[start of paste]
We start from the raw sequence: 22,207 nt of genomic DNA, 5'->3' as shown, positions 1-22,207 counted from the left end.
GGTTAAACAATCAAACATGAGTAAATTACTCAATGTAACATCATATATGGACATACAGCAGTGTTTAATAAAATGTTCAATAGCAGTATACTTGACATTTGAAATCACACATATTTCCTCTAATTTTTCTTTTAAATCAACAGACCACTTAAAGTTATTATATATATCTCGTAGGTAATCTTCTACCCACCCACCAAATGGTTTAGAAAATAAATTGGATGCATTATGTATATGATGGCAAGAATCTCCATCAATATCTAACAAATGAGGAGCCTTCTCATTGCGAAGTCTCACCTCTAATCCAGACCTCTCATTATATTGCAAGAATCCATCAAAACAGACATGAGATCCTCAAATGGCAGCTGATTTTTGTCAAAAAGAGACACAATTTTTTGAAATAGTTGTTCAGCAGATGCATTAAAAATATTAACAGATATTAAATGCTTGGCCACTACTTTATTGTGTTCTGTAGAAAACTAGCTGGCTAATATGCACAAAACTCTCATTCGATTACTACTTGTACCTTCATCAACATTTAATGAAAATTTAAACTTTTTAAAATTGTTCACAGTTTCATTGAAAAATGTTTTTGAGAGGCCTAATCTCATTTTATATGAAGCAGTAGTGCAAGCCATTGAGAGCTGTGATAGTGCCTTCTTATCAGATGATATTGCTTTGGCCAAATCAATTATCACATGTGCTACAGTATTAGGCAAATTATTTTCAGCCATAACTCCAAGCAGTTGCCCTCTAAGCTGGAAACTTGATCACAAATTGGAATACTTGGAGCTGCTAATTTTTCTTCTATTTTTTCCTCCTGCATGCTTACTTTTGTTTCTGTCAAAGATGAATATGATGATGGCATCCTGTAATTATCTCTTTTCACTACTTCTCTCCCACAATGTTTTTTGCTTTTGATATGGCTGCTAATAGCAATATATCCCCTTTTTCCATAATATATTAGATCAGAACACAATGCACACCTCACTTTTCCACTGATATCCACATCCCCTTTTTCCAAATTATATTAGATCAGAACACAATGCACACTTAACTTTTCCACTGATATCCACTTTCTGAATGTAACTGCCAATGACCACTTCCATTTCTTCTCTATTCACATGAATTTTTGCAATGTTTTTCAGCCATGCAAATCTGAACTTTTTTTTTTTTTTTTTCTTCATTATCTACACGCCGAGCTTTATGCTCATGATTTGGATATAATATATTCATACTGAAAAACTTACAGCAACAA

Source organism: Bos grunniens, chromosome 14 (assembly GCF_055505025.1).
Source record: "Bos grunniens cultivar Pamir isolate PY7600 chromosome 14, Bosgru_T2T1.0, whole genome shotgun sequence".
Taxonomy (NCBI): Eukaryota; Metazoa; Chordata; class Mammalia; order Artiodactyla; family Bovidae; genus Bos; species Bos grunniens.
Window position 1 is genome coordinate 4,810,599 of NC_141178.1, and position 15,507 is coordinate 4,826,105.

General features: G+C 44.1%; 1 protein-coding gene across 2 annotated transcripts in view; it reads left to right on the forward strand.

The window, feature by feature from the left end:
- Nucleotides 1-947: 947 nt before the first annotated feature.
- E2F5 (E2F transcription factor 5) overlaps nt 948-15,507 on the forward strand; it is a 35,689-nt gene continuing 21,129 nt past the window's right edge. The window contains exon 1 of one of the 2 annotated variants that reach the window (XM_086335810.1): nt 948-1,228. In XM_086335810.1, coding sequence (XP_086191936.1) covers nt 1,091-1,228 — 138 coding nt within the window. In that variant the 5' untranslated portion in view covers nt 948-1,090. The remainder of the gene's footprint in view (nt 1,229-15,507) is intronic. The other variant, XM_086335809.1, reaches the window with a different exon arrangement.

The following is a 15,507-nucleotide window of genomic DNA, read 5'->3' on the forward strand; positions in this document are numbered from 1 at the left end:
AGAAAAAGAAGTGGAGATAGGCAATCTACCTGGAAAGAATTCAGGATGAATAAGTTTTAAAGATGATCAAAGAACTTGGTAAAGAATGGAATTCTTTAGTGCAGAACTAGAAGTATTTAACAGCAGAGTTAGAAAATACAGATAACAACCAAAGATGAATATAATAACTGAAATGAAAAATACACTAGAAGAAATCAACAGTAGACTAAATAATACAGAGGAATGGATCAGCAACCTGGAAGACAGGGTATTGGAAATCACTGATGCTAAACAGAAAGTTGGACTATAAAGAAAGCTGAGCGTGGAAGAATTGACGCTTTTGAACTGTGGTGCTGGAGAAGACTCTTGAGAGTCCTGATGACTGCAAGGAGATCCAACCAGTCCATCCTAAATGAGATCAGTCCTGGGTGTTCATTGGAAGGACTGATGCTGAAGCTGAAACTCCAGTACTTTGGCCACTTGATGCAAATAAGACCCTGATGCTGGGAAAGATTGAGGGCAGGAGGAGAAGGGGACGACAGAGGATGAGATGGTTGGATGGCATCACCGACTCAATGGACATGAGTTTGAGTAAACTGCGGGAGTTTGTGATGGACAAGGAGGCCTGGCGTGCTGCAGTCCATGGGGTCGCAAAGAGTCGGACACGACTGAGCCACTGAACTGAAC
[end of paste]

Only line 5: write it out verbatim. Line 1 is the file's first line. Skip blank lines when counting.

Taxonomy (NCBI): Eukaryota; Metazoa; Chordata; class Mammalia; order Artiodactyla; family Bovidae; genus Bos; species Bos grunniens.